* All caramel
* 50% caramel and 50% agouti, no solid
* 50% caramel and 50% solid, no agouti
Caramel goats can have one or two doses of the caramel gene. As a result, they can produce various offspring. One theory is that each goat can only have two choices of caramel, agouti, or solid. This means that the colors in Table 1 could have these genetic makeups:
The key point is that no one goat should provide all three choices to a kid crop. The question is, has anyone had a caramel goat that when mated to solid mates produced all three patterns? I have not come across one, but such a goat would be important in proving or disproving the above theory.
|Parent Color||Parent Color||Offspring Color|
|caramel/agouti||x||agouti/agouti||=||50% caramel, 50% agouti|
|caramel/agouti||x||agouti/solid||=||50% caramel, 50% agouti|
|caramel/solid||x||agouti/agouti||=||50% caramel, 50% agouti|
|caramel/solid||x||solid/solid||=||50% caramel, 25% agouti, 25% solid|
The depth of the caramel color is variable, from nearly white to nearly brown, with tans and reds in between. The shade of color is controlled in a more complicated fashion than the basic pattern, and there are many questions about this. Most of these differences seem to be due to multiple genes, and the best recommendation is simply to mate the preferred shade back to itself (red x red, tan x tan). Then keep your fingers crossed. I have had lousy luck in my own herd in predicting shade. I have a passion for rich gold and always seem to get white, cream, or dark red, even out of a magnificent gold buck.
Some Pygmy goats are white spotted. These patterns have
never been adequately studied. The belting pattern, which is variable in
expression, is dominant. Its expression is so variable that it is a difficult
pattern to predict with any certainty. I suspect that there are other spotting
patterns besides belting and that these are independent genetically, but
none of these has been documented as to genetic mode of inheritance.
The typical frosting on the Pygmy ears and muzzles is due to a dominant gene. This is so common in the breed that I have never seen a Pygmy without frosting. The amount varies, but at least some is usually there.
All the Possibilities
With all of these components it is possible to make a
variety of color.
Dark Brown Agouti
Medium Brown Agouti
Black Trim Caramel
Dark Brown Trim Caramel
Medium Brown Trim Caramel
It can be seen from the table that there are basically nine colors within the Pygmy goat breed. All of these can occur because the genetic machinery exists within the breed to form these colors, with or without added white spotting. Except for the solid dark brown and solid medium brown, all are accepted within the NPGA Breed Standard. Even though solid browns are not, they are very much possible because the genetic machinery is there.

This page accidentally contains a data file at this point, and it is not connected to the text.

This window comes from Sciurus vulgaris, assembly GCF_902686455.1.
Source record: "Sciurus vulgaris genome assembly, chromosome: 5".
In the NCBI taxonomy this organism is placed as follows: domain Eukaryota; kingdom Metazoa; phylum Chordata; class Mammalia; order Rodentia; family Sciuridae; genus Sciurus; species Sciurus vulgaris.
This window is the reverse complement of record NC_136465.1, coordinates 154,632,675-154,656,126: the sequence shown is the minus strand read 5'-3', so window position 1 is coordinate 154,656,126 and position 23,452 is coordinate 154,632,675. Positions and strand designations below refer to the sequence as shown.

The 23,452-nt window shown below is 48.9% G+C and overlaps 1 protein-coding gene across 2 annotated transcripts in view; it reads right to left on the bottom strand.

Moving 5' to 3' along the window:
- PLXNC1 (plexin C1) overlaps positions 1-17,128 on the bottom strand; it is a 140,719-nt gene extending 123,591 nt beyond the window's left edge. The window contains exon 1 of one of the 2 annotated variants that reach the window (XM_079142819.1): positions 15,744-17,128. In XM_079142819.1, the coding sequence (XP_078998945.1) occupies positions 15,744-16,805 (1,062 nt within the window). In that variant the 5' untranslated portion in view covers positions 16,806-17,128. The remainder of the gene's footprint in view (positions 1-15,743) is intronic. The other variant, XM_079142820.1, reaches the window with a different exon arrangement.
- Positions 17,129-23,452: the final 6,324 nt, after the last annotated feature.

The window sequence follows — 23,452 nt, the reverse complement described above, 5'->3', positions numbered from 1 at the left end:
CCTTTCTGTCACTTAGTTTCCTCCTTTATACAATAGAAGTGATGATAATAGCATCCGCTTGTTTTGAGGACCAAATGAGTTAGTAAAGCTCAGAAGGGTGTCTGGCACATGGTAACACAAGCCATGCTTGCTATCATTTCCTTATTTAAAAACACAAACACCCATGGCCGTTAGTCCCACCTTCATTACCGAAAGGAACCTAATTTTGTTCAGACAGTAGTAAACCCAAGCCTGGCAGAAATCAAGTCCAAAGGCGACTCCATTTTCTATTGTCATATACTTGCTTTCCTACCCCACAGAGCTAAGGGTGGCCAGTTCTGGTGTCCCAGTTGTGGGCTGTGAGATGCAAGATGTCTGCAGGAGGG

These nine combinations are complicated by the addition
of white spotting in some goats, which results in eighteen basic types, one
spotted and one nonspotted. The important basic concept is that each goat
is the combination of different factors. These are under separate control,
so the choices can be viewed as a cafeteria with various choices for courses.
The choices are:
|1 - Black
2 - Dark Brown
3 - Medium brown
|1 - Nonagouti
2 - Agouti
|1 - Noncaramel
2 - Caramel
|1 - Nonspotted
2 - Spotted
|1 - Frosted
2 - Nonfrosted *
We can only pick one color trait from each group. As an example, a caramel goat with medium brown trim and a spot on the side is A3, B2, C2, D2, E1. Similar logic can show the choices for all the other colors. * I have never seen this in pygmies, so it may not be a choice.
A few other patterns probably pop up occasionally in the Pygmy. This is expected because caramels can mask a number of other patterns. These are probably culled because they are not recognized in the standard. They are just as much a part of the breed as similar recessive colors are in other breeds of livestock. I have seen one "reverse caramel" Pygmy, with a black body and light belly and legs. The pattern would be easily masked and pop out unexpectedly on occasion. This pattern and others reflect the Pygmy's African origin, where color is unimportant and survival and production are.
It is interesting to see how the color factors that are present in the Pygmy breed can interact to give various final colors. Colors add even more interest to an already interesting breed, and all of them should be appreciated by devoted followers of the breed.
|Dr. Sponenberg is a Professor of genetics and pathobiology at Virginia Polytechnic Institute and State University and has worked to conserve rare American breeds for thirty years. Internationally known for his work in color genetics, he has authored numerous books and publications. His experience includes that of both an academic and an animal breeder, allowing him to utilize practical as well as theoretical aspects of breed conservation.|